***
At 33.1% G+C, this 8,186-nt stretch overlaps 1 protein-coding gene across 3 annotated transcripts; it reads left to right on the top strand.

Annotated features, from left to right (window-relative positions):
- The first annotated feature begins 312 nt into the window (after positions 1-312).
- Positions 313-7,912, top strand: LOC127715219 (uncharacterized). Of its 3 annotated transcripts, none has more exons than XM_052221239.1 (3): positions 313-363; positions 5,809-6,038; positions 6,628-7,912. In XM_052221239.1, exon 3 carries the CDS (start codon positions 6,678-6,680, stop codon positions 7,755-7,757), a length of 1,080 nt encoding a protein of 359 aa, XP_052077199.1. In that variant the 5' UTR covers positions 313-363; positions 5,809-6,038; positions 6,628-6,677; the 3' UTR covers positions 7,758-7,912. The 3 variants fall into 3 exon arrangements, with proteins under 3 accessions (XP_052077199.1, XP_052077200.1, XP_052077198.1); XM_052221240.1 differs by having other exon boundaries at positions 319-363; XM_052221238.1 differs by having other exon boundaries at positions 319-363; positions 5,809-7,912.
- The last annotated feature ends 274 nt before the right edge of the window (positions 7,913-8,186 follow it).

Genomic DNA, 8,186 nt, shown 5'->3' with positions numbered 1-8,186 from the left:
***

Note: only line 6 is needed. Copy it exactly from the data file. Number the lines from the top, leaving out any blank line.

Genomic DNA, 8,186 nt, shown 5'->3' with positions numbered 1-8,186 from the left: